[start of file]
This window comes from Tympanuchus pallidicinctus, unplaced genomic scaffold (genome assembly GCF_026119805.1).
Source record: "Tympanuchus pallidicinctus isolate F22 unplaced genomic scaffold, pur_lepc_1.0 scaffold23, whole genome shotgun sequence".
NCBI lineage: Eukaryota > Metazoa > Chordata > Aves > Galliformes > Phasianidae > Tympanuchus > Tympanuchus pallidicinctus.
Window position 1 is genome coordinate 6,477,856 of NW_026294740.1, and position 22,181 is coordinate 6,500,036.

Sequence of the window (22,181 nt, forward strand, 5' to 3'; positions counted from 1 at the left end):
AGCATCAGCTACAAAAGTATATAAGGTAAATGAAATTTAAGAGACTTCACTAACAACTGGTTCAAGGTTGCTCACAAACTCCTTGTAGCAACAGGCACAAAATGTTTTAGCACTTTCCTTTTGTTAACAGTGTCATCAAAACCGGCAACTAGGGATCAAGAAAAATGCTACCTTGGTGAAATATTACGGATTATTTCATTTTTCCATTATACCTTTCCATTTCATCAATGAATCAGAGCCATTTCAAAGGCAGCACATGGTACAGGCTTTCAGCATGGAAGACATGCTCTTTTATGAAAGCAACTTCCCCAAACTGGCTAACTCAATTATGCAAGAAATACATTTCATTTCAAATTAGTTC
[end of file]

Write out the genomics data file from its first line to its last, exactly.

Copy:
This window comes from Tympanuchus pallidicinctus, unplaced genomic scaffold (genome assembly GCF_026119805.1).
Source record: "Tympanuchus pallidicinctus isolate F22 unplaced genomic scaffold, pur_lepc_1.0 scaffold23, whole genome shotgun sequence".
NCBI lineage: Eukaryota > Metazoa > Chordata > Aves > Galliformes > Phasianidae > Tympanuchus > Tympanuchus pallidicinctus.
Window position 1 is genome coordinate 6,477,856 of NW_026294740.1, and position 22,181 is coordinate 6,500,036.

Sequence of the window (22,181 nt, forward strand, 5' to 3'; positions counted from 1 at the left end):
AGCATCAGCTACAAAAGTATATAAGGTAAATGAAATTTAAGAGACTTCACTAACAACTGGTTCAAGGTTGCTCACAAACTCCTTGTAGCAACAGGCACAAAATGTTTTAGCACTTTCCTTTTGTTAACAGTGTCATCAAAACCGGCAACTAGGGATCAAGAAAAATGCTACCTTGGTGAAATATTACGGATTATTTCATTTTTCCATTATACCTTTCCATTTCATCAATGAATCAGAGCCATTTCAAAGGCAGCACATGGTACAGGCTTTCAGCATGGAAGACATGCTCTTTTATGAAAGCAACTTCCCCAAACTGGCTAACTCAATTATGCAAGAAATACATTTCATTTCAAATTAGTTC